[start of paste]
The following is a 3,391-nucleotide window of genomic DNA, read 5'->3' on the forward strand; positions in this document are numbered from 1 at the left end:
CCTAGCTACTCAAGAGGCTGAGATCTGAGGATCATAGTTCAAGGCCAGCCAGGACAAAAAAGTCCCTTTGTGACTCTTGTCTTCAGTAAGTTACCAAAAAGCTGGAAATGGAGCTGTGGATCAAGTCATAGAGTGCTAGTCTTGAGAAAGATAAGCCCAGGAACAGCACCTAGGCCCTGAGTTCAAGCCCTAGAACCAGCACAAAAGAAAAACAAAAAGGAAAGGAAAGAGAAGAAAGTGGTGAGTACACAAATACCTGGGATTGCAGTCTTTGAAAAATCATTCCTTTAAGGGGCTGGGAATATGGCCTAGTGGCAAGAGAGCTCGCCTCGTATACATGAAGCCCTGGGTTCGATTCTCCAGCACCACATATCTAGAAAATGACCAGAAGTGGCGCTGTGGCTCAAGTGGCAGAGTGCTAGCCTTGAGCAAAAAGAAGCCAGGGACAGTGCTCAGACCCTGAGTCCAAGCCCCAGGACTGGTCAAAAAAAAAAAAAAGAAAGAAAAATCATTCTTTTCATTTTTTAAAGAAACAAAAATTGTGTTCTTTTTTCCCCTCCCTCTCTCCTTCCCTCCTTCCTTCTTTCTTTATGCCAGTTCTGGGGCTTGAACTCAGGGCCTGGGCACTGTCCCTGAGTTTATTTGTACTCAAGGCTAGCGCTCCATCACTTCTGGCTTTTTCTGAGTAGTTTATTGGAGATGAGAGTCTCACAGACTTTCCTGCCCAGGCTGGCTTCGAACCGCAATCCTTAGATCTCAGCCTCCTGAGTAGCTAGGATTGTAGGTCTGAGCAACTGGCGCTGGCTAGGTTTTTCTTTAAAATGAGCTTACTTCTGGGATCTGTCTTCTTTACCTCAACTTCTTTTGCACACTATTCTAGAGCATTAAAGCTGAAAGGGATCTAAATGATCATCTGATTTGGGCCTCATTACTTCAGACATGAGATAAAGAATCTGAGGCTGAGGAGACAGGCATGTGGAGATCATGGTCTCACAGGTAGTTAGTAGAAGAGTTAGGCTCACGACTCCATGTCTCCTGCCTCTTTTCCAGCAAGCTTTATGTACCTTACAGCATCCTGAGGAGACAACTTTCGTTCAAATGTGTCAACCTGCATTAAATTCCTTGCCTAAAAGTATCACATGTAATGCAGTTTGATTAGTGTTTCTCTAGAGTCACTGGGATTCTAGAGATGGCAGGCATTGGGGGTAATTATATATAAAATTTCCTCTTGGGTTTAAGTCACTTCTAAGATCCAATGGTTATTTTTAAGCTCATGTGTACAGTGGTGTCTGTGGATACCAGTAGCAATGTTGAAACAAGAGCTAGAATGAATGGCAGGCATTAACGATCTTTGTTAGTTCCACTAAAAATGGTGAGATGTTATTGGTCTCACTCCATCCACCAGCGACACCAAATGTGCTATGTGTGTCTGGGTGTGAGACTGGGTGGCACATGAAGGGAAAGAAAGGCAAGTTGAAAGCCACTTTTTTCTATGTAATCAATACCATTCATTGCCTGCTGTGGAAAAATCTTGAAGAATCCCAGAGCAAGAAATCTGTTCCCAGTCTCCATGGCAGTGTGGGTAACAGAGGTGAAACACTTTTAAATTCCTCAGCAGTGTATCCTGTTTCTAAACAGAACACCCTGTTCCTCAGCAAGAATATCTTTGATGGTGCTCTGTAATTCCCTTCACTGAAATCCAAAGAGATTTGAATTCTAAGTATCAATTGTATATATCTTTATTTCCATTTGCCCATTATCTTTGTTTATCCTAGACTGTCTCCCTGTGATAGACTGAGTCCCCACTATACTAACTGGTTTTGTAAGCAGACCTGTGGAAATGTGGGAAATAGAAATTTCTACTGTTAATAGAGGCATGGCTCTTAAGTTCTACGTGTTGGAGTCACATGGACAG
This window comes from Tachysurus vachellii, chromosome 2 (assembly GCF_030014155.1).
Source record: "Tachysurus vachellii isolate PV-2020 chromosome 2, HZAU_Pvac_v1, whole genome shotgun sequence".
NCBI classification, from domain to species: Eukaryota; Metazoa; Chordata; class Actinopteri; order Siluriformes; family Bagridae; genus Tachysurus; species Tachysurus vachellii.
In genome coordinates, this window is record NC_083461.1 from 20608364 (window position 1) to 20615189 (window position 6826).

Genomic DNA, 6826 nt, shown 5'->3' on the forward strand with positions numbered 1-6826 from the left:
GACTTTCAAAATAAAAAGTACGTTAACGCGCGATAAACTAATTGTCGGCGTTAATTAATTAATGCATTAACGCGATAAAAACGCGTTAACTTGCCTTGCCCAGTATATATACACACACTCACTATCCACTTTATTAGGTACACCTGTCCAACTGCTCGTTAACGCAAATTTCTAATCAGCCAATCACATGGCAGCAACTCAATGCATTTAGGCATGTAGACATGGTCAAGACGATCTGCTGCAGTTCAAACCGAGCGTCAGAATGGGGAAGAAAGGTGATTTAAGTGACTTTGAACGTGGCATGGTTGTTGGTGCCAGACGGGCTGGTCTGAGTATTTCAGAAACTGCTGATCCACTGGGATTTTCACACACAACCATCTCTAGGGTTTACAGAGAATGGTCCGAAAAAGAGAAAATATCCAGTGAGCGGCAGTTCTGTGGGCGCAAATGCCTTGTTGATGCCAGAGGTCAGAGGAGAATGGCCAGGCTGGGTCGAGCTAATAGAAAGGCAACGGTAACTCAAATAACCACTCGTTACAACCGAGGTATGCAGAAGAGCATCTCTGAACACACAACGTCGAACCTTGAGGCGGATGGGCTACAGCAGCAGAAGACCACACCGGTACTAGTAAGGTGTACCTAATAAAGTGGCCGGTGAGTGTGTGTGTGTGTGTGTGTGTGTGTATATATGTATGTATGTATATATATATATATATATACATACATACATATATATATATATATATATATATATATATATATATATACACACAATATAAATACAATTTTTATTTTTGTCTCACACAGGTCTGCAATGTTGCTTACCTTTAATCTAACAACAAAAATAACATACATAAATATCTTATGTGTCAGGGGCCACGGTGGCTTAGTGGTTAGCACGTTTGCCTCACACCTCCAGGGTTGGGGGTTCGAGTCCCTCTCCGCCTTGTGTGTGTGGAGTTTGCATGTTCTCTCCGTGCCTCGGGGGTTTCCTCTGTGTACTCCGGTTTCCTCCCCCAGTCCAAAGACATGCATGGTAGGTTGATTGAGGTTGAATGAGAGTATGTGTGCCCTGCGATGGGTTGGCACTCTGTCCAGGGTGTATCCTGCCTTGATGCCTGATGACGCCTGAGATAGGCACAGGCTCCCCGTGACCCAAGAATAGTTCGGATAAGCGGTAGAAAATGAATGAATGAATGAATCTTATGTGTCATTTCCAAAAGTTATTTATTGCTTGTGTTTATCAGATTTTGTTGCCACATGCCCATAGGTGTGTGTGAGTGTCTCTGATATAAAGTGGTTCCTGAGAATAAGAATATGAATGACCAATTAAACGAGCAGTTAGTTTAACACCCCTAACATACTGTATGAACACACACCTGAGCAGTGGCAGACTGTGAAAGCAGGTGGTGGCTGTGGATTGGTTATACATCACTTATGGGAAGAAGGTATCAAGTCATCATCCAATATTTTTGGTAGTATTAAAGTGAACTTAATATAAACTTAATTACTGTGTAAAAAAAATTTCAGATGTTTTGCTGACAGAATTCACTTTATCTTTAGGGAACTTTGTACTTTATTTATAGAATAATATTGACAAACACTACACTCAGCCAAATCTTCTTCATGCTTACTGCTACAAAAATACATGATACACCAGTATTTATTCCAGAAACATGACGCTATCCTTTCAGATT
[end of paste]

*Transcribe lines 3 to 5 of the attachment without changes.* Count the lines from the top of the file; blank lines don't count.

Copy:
This window comes from Tachysurus vachellii, chromosome 2 (assembly GCF_030014155.1).
Source record: "Tachysurus vachellii isolate PV-2020 chromosome 2, HZAU_Pvac_v1, whole genome shotgun sequence".
NCBI classification, from domain to species: Eukaryota; Metazoa; Chordata; class Actinopteri; order Siluriformes; family Bagridae; genus Tachysurus; species Tachysurus vachellii.